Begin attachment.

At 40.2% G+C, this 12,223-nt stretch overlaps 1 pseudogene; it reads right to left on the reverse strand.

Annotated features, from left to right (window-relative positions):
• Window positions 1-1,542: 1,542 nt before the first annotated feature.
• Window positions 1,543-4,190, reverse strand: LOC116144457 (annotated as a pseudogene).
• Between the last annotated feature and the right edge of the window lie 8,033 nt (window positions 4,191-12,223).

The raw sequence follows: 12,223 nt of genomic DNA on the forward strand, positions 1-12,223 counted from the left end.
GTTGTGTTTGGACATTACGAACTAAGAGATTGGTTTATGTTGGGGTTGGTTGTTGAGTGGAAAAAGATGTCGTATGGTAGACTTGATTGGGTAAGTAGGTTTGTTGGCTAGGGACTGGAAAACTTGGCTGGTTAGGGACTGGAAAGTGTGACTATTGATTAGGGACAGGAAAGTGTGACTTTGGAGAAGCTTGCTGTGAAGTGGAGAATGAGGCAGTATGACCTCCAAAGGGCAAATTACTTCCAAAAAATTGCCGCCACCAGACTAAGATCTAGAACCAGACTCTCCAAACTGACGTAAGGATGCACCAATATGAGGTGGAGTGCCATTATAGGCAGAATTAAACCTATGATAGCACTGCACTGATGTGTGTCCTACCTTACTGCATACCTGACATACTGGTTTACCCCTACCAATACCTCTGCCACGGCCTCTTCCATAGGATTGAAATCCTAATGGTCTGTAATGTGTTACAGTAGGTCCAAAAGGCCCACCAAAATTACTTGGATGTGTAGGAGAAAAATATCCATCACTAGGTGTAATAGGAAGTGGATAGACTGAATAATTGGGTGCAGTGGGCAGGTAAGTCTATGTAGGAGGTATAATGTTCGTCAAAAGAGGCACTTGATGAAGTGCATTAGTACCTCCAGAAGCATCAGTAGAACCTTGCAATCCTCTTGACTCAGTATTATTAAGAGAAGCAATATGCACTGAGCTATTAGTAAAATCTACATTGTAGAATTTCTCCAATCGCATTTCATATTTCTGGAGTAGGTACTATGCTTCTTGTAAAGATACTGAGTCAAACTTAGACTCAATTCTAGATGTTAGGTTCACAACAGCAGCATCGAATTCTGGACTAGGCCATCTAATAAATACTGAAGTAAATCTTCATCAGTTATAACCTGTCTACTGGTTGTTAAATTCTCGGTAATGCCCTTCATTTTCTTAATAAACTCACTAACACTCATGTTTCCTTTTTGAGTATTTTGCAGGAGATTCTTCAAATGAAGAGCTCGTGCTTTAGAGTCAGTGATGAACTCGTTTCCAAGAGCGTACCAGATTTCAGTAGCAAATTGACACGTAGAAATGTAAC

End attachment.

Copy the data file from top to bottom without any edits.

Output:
At 40.2% G+C, this 12,223-nt stretch overlaps 1 pseudogene; it reads right to left on the reverse strand.

Annotated features, from left to right (window-relative positions):
• Window positions 1-1,542: 1,542 nt before the first annotated feature.
• Window positions 1,543-4,190, reverse strand: LOC116144457 (annotated as a pseudogene).
• Between the last annotated feature and the right edge of the window lie 8,033 nt (window positions 4,191-12,223).

The raw sequence follows: 12,223 nt of genomic DNA on the forward strand, positions 1-12,223 counted from the left end.
GTTGTGTTTGGACATTACGAACTAAGAGATTGGTTTATGTTGGGGTTGGTTGTTGAGTGGAAAAAGATGTCGTATGGTAGACTTGATTGGGTAAGTAGGTTTGTTGGCTAGGGACTGGAAAACTTGGCTGGTTAGGGACTGGAAAGTGTGACTATTGATTAGGGACAGGAAAGTGTGACTTTGGAGAAGCTTGCTGTGAAGTGGAGAATGAGGCAGTATGACCTCCAAAGGGCAAATTACTTCCAAAAAATTGCCGCCACCAGACTAAGATCTAGAACCAGACTCTCCAAACTGACGTAAGGATGCACCAATATGAGGTGGAGTGCCATTATAGGCAGAATTAAACCTATGATAGCACTGCACTGATGTGTGTCCTACCTTACTGCATACCTGACATACTGGTTTACCCCTACCAATACCTCTGCCACGGCCTCTTCCATAGGATTGAAATCCTAATGGTCTGTAATGTGTTACAGTAGGTCCAAAAGGCCCACCAAAATTACTTGGATGTGTAGGAGAAAAATATCCATCACTAGGTGTAATAGGAAGTGGATAGACTGAATAATTGGGTGCAGTGGGCAGGTAAGTCTATGTAGGAGGTATAATGTTCGTCAAAAGAGGCACTTGATGAAGTGCATTAGTACCTCCAGAAGCATCAGTAGAACCTTGCAATCCTCTTGACTCAGTATTATTAAGAGAAGCAATATGCACTGAGCTATTAGTAAAATCTACATTGTAGAATTTCTCCAATCGCATTTCATATTTCTGGAGTAGGTACTATGCTTCTTGTAAAGATACTGAGTCAAACTTAGACTCAATTCTAGATGTTAGGTTCACAACAGCAGCATCGAATTCTGGACTAGGCCATCTAATAAATACTGAAGTAAATCTTCATCAGTTATAACCTGTCTACTGGTTGTTAAATTCTCGGTAATGCCCTTCATTTTCTTAATAAACTCACTAACACTCATGTTTCCTTTTTGAGTATTTTGCAGGAGATTCTTCAAATGAAGAGCTCGTGCTTTAGAGTCAGTGATGAACTCGTTTCCAAGAGCGTACCAGATTTCAGTAGCAAATTGACACGTAGAAATGTAAC